China will become the largest energy storage market in the Asia Pacific region by 2024, global energy consultancy Wood Mackenzie said in a statement late Tuesday.
According to Wood Mackenzie calculations, China’s cumulative energy storage capacity is projected to skyrocket from 489 megawatts (MW), or 843 megawatt-hours (MWh), in 2017 to 12.5 gigawatts (GW) or 32.1 gigawatt-hours (GWh) by 2024.
"This represents an increase in the installed base of 25 times," the consultancy said.
Policy incentives have been the main drivers behind China’s rapid growth in storage deployments in 2018, already pushing the country to become the second largest market behind South Korea in terms of annual deployment, WoodMac explained.
The statement reads that China's energy storage market deployed 580 MW (1.14 GWh), reaching a cumulative market size of 1.07 GW (1.98GWh) last year. Front-of-the-meter (FTM) storage led growth, up five-fold in terms of installed power capacity compared to 2017.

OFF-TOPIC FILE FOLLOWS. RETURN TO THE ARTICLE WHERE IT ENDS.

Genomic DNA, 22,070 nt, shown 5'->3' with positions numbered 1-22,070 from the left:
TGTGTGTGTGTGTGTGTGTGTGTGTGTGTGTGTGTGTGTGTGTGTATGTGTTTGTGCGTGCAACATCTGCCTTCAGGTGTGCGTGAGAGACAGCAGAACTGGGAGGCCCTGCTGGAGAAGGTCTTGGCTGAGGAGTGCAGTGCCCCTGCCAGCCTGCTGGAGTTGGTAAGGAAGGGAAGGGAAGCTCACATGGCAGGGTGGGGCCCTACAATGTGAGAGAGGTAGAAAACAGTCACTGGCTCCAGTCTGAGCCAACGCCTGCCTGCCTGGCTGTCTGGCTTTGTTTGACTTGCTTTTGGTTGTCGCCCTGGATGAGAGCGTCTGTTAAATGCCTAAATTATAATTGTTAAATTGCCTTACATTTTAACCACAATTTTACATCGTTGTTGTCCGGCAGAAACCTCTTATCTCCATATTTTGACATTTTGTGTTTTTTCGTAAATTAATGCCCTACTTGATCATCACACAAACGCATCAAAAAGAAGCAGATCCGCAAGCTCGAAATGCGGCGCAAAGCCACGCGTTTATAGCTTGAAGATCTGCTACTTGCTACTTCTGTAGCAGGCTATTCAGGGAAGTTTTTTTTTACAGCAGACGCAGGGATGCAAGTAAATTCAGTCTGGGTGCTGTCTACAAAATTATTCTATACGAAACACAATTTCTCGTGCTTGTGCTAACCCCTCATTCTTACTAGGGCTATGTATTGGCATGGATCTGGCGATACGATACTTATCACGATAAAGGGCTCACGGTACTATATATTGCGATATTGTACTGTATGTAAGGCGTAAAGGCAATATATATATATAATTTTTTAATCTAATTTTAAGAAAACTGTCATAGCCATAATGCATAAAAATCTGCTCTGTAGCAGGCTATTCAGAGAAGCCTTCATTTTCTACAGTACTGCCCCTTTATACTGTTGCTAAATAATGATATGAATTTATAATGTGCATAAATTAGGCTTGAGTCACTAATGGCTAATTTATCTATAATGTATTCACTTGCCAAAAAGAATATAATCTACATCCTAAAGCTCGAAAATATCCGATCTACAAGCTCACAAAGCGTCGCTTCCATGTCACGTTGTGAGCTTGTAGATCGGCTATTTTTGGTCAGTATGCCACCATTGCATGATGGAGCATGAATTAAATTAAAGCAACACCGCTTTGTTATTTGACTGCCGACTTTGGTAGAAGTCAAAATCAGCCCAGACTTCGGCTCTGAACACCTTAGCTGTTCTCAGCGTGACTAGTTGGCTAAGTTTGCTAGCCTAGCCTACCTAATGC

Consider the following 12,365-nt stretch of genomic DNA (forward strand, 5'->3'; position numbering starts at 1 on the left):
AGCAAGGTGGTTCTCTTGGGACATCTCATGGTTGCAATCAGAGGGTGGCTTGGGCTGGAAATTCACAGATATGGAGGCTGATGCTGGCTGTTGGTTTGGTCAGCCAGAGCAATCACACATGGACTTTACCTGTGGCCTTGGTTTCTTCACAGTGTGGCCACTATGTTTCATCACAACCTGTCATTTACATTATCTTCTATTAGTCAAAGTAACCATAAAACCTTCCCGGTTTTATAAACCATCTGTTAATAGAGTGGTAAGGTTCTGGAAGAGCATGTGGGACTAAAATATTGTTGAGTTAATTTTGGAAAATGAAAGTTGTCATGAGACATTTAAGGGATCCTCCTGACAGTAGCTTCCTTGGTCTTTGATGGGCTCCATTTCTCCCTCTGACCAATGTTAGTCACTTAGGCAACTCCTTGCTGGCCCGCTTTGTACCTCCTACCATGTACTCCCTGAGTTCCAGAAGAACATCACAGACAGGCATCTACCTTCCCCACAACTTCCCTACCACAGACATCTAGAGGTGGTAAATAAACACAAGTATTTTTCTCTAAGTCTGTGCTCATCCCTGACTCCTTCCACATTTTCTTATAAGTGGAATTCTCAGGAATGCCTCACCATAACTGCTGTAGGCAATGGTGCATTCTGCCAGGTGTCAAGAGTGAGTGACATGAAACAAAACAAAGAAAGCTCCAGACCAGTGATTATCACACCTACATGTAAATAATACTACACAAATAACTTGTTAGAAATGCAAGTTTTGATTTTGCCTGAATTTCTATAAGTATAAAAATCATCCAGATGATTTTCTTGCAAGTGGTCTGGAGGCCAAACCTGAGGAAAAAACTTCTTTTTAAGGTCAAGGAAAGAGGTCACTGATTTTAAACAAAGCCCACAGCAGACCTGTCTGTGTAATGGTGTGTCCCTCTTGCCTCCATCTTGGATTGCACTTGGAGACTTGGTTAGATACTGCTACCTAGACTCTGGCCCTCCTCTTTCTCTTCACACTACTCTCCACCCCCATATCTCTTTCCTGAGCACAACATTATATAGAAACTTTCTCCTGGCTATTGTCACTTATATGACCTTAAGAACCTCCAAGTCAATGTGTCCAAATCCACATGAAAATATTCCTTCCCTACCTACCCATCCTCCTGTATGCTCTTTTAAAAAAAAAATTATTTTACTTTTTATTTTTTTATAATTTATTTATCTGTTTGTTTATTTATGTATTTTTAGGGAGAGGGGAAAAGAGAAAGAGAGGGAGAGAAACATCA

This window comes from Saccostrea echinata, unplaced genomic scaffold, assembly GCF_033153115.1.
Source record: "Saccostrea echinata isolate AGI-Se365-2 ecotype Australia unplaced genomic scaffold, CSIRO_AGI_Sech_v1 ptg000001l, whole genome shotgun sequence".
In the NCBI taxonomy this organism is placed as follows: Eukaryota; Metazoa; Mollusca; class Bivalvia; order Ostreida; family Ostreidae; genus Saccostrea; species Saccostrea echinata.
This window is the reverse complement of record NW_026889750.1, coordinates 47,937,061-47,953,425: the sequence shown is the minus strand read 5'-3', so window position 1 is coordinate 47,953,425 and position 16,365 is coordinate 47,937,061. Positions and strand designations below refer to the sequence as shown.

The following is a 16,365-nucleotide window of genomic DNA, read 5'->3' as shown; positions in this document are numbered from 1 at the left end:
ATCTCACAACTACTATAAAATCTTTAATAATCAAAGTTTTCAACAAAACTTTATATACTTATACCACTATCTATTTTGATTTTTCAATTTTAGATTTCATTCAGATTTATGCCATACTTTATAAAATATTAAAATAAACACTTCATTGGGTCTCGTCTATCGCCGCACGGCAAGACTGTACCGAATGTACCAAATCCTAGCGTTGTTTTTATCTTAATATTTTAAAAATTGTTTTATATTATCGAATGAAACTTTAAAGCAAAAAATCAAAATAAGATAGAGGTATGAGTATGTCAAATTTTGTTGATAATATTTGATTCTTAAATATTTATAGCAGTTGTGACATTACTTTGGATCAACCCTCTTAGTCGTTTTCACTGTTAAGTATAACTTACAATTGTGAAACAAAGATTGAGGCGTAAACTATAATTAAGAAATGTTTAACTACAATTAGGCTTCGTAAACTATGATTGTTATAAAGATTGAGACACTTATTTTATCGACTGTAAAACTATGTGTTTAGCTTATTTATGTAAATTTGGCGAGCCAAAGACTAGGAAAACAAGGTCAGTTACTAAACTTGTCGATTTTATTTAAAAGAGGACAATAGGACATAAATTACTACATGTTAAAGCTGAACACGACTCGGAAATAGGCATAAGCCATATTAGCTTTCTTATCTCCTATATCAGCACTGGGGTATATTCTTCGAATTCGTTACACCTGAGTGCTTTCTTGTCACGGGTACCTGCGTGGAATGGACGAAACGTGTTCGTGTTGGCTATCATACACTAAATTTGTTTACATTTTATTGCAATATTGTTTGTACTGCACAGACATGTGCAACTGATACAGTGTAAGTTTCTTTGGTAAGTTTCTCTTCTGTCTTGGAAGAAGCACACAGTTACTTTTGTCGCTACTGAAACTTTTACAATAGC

Furthermore, the State Grid Corporation of China, a state-owned utility company, has deployed 452 MWh of grid-connected FTM pilot projects, which accounted for 83% of FTM market growth nationwide last year. These pilot projects were supported by government research grants.
Commenting on the data, Le Xu, senior analyst at Wood Mackenzie, said that based on current project economics and without policy support, utilities have limited incentive to scale-up investment in FTM storage as part of grid infrastructure.
However, he said this situation is set to change next year.
"According to China’s National Energy Administration, the ancillary services market will be transitioning from a basic compensation mechanism to a market integrated with spot energy prices by 2020. That, along with maturity in technology and subsequent cost reduction, are key factors that will contribute to the exponential growth in the nation’s energy storage market through to 2024," he explained.
He added that although China’s energy storage market is still in its infancy, it is expected that strong growth will continue driven by battery cost reduction, policy incentives and power market reform.
"By 2024, global cumulative capex [capital expenditure] investment in the energy storage sector could grow to $71 billion. China will account for about 14% or just over $10 billion," he concluded.
By Gulsen Cagatay